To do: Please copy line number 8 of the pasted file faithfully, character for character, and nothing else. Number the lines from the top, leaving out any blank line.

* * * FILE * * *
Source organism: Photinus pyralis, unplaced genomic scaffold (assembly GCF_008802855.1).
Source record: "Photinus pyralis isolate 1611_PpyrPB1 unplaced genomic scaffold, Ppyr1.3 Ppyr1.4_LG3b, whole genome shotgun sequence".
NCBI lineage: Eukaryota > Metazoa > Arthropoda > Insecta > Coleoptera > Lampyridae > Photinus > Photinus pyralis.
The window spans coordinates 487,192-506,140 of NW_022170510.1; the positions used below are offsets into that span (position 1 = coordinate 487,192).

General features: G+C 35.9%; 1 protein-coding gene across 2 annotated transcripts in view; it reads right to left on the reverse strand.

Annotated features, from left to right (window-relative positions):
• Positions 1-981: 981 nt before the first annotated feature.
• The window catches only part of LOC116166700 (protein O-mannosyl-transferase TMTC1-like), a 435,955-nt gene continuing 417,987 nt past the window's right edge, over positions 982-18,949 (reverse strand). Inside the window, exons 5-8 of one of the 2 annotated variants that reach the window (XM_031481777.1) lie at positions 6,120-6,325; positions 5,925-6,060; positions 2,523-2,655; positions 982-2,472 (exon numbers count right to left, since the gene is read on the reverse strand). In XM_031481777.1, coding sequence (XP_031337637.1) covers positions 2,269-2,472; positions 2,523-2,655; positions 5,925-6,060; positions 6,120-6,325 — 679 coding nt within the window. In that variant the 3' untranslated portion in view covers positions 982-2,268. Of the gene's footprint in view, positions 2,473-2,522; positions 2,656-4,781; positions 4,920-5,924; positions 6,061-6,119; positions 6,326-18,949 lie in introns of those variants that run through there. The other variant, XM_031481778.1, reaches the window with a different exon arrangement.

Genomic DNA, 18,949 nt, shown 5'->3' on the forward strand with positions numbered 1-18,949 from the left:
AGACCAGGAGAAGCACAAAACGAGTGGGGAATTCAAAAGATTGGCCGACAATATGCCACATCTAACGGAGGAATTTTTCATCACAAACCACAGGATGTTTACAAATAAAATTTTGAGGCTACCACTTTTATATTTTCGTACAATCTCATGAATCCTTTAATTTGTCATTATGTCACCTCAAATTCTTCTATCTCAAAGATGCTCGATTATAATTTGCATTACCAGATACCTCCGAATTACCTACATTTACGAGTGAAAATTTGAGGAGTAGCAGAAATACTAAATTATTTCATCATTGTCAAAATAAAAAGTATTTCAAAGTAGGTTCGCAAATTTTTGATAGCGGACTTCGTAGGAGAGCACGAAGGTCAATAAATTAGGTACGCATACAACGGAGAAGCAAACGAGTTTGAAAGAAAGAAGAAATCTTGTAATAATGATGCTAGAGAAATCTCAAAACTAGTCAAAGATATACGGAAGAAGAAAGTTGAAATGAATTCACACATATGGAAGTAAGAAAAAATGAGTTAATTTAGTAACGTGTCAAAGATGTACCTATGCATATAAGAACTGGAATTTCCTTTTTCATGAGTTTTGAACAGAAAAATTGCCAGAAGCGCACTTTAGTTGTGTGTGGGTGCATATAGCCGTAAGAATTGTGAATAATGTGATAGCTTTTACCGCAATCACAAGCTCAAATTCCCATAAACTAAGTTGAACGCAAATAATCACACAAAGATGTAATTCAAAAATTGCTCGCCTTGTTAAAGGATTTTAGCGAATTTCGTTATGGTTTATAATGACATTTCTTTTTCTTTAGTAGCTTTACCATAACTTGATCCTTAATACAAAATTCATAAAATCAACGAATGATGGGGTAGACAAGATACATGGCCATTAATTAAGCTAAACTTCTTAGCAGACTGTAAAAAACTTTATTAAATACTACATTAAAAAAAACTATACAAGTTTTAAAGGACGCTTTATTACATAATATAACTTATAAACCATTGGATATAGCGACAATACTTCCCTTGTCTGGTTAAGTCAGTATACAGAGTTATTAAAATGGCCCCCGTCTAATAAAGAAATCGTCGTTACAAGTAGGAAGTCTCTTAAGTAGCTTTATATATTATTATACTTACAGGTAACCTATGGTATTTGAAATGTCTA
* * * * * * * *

• The window catches only part of LOC116166700 (protein O-mannosyl-transferase TMTC1-like), a 435,955-nt gene continuing 417,987 nt past the window's right edge, over positions 982-18,949 (reverse strand). Inside the window, exons 5-8 of one of the 2 annotated variants that reach the window (XM_031481777.1) lie at positions 6,120-6,325; positions 5,925-6,060; positions 2,523-2,655; positions 982-2,472 (exon numbers count right to left, since the gene is read on the reverse strand). In XM_031481777.1, coding sequence (XP_031337637.1) covers positions 2,269-2,472; positions 2,523-2,655; positions 5,925-6,060; positions 6,120-6,325 — 679 coding nt within the window. In that variant the 3' untranslated portion in view covers positions 982-2,268. Of the gene's footprint in view, positions 2,473-2,522; positions 2,656-4,781; positions 4,920-5,924; positions 6,061-6,119; positions 6,326-18,949 lie in introns of those variants that run through there. The other variant, XM_031481778.1, reaches the window with a different exon arrangement.